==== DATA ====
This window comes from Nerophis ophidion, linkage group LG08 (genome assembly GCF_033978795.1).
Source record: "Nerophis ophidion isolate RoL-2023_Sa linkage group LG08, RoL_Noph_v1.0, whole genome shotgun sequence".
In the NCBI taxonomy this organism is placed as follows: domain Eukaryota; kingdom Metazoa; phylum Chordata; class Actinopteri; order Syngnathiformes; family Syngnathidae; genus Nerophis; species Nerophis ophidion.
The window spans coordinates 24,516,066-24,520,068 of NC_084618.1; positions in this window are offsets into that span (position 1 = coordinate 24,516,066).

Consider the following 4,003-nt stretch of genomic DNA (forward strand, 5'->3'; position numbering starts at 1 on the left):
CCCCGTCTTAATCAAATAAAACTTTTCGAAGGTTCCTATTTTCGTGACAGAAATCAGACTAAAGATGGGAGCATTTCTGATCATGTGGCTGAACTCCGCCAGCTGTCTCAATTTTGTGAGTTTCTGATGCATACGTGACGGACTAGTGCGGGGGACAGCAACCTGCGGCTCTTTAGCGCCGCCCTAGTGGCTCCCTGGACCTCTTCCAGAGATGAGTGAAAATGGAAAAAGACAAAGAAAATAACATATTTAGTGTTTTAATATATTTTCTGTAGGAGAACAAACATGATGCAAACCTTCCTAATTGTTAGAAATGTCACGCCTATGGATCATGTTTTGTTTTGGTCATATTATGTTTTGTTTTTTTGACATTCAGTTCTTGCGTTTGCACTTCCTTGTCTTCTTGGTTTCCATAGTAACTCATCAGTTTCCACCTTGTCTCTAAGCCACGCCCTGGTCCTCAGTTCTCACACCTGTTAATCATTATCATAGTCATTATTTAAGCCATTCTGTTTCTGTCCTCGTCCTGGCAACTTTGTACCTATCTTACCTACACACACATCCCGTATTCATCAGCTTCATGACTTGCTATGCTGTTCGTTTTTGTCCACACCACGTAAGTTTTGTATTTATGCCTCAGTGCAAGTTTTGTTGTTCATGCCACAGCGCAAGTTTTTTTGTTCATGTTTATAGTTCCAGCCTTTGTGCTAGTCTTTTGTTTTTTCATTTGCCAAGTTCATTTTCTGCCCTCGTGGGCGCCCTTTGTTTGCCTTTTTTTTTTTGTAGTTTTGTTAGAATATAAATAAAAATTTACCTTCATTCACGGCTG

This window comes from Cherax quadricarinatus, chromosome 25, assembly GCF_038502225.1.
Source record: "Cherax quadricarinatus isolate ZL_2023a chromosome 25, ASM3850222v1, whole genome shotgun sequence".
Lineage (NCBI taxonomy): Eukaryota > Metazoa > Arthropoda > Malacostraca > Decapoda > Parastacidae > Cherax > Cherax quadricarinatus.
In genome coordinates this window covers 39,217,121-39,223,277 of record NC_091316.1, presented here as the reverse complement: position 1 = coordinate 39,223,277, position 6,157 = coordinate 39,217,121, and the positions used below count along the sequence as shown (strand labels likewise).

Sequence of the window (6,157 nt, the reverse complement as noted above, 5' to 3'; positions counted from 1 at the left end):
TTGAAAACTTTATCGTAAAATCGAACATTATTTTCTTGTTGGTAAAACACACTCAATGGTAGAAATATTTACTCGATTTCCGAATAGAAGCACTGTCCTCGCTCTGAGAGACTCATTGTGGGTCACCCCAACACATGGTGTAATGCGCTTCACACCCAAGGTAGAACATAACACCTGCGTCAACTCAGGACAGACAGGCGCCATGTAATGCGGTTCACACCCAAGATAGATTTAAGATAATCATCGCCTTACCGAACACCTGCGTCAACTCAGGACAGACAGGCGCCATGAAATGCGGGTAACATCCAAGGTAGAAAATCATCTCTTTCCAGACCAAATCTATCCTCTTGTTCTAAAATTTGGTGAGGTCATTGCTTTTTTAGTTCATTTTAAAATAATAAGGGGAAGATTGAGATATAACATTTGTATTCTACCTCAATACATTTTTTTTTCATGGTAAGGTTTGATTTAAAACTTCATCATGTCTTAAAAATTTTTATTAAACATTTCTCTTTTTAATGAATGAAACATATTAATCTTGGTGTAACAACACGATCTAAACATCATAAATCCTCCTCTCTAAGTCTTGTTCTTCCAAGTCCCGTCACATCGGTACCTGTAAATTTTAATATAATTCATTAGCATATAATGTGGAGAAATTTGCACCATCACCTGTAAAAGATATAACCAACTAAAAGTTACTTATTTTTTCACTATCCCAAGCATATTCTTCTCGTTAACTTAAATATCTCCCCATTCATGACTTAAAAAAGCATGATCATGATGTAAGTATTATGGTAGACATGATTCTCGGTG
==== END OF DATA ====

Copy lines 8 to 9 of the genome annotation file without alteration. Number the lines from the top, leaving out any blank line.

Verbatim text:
Source record: "Cherax quadricarinatus isolate ZL_2023a chromosome 25, ASM3850222v1, whole genome shotgun sequence".
Lineage (NCBI taxonomy): Eukaryota > Metazoa > Arthropoda > Malacostraca > Decapoda > Parastacidae > Cherax > Cherax quadricarinatus.